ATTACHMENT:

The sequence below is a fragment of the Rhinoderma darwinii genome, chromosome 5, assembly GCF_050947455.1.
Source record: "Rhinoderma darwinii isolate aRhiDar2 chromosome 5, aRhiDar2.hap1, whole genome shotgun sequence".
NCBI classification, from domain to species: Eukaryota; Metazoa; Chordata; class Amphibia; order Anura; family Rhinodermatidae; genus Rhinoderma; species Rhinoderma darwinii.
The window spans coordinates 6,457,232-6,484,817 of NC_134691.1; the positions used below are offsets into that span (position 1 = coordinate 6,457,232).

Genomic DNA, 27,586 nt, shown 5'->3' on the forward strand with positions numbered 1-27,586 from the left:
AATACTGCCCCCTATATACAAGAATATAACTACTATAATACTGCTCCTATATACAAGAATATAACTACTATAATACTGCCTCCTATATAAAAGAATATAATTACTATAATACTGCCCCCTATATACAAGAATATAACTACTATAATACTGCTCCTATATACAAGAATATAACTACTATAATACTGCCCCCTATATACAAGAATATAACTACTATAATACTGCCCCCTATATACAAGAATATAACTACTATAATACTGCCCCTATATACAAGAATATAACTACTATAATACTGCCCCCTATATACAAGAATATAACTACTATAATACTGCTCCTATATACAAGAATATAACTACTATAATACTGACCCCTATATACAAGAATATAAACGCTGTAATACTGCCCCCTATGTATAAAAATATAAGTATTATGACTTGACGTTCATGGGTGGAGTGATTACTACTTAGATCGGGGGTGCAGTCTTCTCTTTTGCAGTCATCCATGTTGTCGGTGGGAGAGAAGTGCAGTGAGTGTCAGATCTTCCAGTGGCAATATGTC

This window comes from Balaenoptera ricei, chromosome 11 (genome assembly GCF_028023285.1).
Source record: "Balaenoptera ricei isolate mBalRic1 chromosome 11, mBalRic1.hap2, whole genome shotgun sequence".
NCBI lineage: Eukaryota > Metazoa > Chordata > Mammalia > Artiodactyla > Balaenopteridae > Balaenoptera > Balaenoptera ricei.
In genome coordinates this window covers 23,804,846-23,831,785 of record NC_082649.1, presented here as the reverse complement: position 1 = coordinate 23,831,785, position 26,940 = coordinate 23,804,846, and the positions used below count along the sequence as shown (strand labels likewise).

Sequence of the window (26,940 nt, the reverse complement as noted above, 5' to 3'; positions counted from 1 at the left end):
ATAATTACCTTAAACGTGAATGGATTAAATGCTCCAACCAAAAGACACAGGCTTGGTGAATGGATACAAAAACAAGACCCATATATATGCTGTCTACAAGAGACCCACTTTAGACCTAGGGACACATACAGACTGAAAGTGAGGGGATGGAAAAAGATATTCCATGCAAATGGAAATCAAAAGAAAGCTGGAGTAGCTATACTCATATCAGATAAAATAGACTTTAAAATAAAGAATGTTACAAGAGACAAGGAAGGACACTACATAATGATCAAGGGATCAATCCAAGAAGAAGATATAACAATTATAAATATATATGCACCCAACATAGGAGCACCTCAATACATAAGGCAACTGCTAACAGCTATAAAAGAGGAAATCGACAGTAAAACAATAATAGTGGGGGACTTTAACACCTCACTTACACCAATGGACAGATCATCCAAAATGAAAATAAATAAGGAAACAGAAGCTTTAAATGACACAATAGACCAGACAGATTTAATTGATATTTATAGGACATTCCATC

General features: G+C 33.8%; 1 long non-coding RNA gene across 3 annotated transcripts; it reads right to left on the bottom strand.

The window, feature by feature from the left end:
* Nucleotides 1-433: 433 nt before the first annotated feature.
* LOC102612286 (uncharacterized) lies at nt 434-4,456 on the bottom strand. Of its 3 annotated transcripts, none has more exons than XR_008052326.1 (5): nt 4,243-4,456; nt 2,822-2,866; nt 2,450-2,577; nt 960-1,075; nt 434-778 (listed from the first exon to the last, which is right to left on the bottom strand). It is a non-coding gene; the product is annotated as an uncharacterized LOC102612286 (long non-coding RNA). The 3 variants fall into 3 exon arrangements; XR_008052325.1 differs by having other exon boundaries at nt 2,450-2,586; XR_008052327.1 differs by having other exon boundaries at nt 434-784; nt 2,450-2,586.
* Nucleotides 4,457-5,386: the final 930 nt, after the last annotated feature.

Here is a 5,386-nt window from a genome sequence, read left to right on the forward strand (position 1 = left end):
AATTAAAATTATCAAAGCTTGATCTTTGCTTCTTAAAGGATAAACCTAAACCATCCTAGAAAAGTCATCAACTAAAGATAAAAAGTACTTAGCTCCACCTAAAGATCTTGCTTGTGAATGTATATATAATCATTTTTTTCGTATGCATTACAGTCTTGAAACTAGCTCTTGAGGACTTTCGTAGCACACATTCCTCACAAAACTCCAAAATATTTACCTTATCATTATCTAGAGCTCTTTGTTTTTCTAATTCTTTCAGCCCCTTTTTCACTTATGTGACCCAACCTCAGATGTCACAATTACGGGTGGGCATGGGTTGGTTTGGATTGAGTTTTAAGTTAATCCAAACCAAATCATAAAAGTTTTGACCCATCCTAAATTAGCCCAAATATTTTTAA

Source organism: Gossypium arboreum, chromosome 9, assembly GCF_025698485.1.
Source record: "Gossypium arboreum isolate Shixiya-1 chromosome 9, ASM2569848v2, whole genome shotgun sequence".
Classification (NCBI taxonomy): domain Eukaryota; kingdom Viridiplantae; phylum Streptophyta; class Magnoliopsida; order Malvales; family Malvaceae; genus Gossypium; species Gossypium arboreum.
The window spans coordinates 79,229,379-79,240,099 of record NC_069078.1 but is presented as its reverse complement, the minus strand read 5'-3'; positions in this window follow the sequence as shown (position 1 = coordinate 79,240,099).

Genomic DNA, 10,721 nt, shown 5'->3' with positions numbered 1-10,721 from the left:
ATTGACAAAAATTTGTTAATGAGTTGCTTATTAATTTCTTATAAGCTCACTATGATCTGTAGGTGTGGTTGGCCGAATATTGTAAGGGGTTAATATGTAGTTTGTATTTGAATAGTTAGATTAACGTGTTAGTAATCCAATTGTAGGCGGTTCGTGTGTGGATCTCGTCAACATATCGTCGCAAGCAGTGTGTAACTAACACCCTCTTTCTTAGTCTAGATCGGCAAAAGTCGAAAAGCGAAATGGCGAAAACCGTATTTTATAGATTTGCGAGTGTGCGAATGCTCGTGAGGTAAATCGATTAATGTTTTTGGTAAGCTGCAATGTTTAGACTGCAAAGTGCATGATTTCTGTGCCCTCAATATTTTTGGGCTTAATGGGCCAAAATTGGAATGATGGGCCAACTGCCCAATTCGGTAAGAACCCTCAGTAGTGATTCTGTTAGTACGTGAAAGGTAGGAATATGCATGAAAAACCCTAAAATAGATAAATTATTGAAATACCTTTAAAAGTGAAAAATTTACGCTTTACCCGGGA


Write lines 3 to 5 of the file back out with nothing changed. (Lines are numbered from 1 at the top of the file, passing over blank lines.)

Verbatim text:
NCBI classification, from domain to species: Eukaryota; Metazoa; Chordata; class Amphibia; order Anura; family Rhinodermatidae; genus Rhinoderma; species Rhinoderma darwinii.
The window spans coordinates 6,457,232-6,484,817 of NC_134691.1; the positions used below are offsets into that span (position 1 = coordinate 6,457,232).

Genomic DNA, 27,586 nt, shown 5'->3' on the forward strand with positions numbered 1-27,586 from the left: